Now, as for the third thing that happened that day, I was finally able to repay the kindness that Robbie showed me.
I was able to stand by my cousin’s side – to let him know how much I loved him; that nothing about him could ever be so imperfect. I was able to show Robbie how important he was to me, and from me to Robbie; I was able to repay one of the kindest gifts that was ever given to me.
Robbie was there to stand by me.
So, I decided that I would be there too – and stand up for him
“Fucking Benjy grew up,” he said.
Later that day, Robbie explained that he had a dream.
Robbie told me about this dream when no one else was in the room.
Robbie said that he had a dream about my Father.
He explained that my Father was dressed in casual holiday whites. He even had white shoes as if The Old Man was dressed for a vacation in the Bahamas.
Robbie said that both my Grandmother Lena and my Grandfather Ben were with The Old Man.
They all came on a bus. It was silvery and clean like something out of a 50’s movie.
Robbie said that my Old Man was the driver and Robbie shouldn’t worry.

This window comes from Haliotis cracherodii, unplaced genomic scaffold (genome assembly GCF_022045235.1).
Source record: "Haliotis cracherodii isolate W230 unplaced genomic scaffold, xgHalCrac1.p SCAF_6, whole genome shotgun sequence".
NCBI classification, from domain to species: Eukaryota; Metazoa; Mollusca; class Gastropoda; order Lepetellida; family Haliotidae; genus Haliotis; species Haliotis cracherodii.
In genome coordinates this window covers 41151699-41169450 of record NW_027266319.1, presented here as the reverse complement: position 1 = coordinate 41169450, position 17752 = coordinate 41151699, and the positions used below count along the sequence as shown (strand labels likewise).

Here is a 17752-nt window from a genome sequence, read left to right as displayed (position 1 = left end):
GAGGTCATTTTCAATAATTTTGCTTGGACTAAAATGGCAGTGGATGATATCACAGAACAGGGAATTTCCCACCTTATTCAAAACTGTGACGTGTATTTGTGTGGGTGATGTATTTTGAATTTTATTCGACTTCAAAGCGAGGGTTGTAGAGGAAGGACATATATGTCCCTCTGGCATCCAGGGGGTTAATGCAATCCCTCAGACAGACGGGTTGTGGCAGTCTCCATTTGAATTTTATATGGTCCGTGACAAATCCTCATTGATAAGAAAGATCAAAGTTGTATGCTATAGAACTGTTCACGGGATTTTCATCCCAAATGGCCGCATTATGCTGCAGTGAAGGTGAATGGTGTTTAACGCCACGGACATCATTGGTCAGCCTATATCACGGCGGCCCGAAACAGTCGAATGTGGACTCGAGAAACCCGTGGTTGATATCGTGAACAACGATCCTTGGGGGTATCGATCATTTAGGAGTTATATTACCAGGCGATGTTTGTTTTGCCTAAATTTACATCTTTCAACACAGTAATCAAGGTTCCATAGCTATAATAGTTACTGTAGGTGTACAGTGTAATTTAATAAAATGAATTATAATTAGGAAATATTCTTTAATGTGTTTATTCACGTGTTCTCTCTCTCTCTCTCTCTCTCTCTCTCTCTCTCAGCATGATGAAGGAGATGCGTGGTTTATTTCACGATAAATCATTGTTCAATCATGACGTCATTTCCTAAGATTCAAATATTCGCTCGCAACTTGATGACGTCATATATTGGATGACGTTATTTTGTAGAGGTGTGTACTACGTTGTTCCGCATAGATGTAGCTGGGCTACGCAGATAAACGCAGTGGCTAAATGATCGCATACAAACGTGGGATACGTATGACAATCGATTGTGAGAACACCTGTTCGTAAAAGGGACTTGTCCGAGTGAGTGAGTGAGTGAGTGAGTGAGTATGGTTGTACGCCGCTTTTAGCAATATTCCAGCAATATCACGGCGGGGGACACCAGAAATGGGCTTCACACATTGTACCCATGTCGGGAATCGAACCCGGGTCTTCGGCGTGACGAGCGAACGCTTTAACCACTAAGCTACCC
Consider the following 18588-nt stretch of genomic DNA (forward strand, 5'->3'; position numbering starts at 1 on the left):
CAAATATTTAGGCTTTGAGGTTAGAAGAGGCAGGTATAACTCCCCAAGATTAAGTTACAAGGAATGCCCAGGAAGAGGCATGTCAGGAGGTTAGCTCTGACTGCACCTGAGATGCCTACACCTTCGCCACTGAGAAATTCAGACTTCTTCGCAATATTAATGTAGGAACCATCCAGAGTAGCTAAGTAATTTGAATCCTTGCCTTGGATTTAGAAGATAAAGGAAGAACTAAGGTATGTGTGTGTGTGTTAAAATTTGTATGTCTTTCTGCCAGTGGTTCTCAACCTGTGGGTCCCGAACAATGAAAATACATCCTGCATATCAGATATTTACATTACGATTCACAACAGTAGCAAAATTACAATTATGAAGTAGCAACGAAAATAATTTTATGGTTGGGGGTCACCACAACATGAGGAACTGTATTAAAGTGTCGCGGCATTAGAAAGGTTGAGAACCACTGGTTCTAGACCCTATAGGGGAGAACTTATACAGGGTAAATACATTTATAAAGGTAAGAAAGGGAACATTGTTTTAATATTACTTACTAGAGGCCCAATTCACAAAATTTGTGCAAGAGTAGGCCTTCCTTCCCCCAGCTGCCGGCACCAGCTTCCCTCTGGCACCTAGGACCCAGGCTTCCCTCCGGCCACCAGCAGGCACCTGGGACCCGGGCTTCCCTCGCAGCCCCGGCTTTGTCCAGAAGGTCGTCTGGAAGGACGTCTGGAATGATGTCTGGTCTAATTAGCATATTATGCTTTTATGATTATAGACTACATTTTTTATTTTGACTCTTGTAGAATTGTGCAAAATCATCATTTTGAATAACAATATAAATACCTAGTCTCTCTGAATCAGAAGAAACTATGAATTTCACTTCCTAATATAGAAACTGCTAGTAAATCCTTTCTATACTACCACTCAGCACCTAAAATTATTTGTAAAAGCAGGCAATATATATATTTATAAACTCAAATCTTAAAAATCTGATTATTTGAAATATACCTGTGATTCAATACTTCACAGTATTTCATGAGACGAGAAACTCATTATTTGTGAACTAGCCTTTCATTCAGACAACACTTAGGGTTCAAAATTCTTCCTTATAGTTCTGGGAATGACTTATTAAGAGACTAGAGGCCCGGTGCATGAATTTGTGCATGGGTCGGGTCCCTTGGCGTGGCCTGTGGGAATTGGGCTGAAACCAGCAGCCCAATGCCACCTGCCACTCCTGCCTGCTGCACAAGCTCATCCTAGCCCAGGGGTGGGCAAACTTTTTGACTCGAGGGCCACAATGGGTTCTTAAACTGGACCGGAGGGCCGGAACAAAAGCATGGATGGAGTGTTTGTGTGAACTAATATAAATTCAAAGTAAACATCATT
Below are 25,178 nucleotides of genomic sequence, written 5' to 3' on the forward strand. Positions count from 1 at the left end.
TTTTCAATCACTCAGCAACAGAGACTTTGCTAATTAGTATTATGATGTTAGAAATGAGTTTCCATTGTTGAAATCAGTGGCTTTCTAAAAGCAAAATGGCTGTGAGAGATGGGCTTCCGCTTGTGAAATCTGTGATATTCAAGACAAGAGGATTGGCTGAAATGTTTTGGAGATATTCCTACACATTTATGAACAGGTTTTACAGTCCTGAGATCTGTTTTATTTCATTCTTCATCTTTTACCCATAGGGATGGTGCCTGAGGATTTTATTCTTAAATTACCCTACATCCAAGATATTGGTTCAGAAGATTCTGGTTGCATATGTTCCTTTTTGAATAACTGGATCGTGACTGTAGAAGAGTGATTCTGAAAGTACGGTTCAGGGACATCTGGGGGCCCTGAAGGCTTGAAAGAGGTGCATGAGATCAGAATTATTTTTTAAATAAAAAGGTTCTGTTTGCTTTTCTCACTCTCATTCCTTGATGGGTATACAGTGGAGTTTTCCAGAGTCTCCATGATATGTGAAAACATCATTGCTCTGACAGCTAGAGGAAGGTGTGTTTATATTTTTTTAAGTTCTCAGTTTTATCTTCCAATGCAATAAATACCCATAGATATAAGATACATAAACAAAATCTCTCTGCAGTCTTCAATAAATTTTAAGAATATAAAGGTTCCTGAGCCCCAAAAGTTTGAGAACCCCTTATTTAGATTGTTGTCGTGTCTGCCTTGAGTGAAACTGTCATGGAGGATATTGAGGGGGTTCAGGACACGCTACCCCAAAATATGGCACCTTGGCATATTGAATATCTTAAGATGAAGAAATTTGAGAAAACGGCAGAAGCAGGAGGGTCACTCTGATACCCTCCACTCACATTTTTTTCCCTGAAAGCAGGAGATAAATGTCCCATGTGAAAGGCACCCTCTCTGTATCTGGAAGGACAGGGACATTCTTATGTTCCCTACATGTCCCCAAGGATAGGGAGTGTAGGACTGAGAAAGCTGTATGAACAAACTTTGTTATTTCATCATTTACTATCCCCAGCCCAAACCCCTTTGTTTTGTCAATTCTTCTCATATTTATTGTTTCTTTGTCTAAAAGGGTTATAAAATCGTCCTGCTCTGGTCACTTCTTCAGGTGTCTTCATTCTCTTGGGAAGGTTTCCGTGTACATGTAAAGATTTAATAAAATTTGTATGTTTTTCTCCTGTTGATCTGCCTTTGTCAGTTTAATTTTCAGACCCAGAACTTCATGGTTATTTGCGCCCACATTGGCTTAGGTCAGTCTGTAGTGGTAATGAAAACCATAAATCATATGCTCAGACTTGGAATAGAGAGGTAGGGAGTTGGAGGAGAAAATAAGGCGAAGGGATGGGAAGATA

Robbie explained that my Father said everything was going to be okay; that when the time comes, my Father was going to come back and my Grandparents (along with whomever else was on the bus) would come back and take Robbie home.
I was there when Robbie explained this dream to my Uncle Alan. My Father always loved his brother. He looked up to him with admiration. I suppose my Father was more of a protector though, at least this is how my Father saw it.
I don’t believe my Father knew his true worth and that unfortunately, The Old Man was tough to deal with if he saw people as better than him. This was especially so if this was due to their traditional education.
My Old Man was smart. He just didn’t know how brilliant he was.
My Aunt Sondra and Uncle Alan were very smart people and both were part of a High- IQ society, at least this is what I was told.
The Old Man was the wild one. He was known in the neighborhood for being capable and quick with a fight. My Aunt and Uncle skipped grades in school. But The Old Man, not so much.